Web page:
The Midrange Manager: Stay in Touch with Your Staff

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How often do you meet with your staff? Do you--as the IT manager, director, VP, or supervisor--meet with your staff regularly? One-on-one and group meetings can be productive and good for morale. Often, developers get in a slump; they feel isolated, and they're not sure if what they're doing is what the end user really needs or wants. So they may end up simply going through the motions of development, making changes that may or may not prove beneficial to the company or the originator of the requirement. Often too, managers declare that they have open communications or an open dialogue, but they don't actually implement such practices. This is often more dangerous than not having any communications at all because it allows managers to pretend to be communicating when in fact they are not, and that can alienate the staff.

There is a renewed sense of community emerging in the OS/400 market. And thanks to the Internet, more dialogue is going on now inter-company than ever before, which is wonderful for developers. They are easily able to communicate with peers to facilitate learning and to feel they are part of group. But the intra-company--or should I say intra-shop--dialogue needs some work. For example, how many developers at your organization get this free newsletter delivered to their inbox? Do you know? Both developers and managers should. There are literally dozens of free or nearly free resources available to both managers and developers, and by holding periodic one-on-one or group meetings, you can communicate the availability of these types of resources. It is up to you, the IT manager, to initiate and proactively participate in this kind of open communications.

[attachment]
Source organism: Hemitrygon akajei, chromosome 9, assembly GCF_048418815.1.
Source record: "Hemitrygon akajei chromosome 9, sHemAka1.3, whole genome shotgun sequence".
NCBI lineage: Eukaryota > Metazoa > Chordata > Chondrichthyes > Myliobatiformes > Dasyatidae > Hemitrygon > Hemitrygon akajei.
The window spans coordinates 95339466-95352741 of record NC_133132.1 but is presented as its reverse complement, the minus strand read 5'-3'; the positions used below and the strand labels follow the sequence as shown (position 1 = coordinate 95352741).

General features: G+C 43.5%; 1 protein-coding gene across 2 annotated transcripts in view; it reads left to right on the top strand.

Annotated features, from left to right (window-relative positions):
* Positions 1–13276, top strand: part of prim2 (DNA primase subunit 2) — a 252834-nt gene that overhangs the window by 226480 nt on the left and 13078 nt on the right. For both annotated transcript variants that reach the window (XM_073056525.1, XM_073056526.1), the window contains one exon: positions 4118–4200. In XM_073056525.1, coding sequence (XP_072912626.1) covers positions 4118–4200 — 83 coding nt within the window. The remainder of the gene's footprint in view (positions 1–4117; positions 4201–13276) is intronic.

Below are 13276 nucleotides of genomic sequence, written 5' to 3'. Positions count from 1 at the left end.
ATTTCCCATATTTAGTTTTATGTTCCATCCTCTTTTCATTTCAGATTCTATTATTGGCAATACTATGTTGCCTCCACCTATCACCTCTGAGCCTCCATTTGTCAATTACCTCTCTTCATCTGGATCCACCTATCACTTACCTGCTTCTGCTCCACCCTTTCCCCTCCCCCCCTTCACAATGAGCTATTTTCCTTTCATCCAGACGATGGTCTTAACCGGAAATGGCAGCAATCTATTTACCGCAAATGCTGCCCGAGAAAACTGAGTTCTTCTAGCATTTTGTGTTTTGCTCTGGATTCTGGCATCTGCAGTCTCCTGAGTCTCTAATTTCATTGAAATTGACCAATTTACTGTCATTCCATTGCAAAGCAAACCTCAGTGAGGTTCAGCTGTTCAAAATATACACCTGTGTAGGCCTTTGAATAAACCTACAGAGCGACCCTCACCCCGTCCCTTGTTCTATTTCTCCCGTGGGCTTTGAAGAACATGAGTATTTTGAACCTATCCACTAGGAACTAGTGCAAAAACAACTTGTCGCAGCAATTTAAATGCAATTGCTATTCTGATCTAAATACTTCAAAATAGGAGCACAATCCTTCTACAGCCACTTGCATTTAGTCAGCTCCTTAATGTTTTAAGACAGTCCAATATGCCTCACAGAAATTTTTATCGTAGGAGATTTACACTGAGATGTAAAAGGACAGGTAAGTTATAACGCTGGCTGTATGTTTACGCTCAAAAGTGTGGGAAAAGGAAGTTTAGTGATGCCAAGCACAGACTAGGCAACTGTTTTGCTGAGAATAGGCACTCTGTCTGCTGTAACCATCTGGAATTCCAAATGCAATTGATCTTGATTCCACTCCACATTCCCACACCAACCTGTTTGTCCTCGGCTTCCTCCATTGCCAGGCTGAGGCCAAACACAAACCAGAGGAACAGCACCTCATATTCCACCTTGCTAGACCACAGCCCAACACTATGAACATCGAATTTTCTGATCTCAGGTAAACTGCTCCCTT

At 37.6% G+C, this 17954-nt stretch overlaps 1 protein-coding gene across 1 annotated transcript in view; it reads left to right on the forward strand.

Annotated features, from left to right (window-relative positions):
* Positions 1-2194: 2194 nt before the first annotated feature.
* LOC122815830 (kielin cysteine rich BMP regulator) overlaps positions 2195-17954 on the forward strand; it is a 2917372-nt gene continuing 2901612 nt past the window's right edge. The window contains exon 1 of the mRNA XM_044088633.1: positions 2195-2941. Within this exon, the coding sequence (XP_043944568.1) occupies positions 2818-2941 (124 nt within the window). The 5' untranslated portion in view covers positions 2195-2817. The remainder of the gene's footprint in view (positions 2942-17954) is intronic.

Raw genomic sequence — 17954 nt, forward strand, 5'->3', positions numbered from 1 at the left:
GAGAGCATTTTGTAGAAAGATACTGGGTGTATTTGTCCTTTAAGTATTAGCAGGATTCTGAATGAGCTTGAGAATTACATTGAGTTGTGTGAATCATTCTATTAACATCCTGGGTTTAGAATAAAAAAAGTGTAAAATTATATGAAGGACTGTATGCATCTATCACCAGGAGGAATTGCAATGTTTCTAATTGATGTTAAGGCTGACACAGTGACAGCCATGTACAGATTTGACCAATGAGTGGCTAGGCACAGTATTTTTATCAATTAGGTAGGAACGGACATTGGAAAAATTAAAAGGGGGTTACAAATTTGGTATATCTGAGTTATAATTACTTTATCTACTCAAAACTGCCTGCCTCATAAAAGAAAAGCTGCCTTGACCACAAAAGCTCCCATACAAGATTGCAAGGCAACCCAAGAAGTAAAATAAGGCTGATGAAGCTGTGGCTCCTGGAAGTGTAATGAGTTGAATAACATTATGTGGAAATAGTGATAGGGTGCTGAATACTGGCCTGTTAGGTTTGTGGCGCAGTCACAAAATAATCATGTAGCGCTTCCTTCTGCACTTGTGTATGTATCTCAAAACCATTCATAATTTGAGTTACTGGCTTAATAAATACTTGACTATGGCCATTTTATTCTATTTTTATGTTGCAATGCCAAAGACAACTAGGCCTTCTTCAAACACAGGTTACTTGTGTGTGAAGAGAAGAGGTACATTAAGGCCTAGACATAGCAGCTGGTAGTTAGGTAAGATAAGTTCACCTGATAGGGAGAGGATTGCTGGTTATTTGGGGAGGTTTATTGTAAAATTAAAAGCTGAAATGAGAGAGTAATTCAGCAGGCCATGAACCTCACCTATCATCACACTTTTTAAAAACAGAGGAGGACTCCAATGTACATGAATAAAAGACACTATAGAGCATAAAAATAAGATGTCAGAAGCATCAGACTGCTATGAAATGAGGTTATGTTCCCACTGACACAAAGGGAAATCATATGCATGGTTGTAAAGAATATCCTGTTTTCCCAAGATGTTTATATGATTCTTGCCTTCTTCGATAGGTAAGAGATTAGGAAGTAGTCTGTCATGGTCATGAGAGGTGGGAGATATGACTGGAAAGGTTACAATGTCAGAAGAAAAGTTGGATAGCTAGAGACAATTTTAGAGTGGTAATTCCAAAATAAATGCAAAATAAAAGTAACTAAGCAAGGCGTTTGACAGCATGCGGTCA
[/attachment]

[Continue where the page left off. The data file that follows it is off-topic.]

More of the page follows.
By staying in touch with your developers, you and your staff will find out what's going on in development--not only in your own shop but also in the industry. So step back, take a breath, and start talking with your staff on a regular basis. You'll be glad you did.

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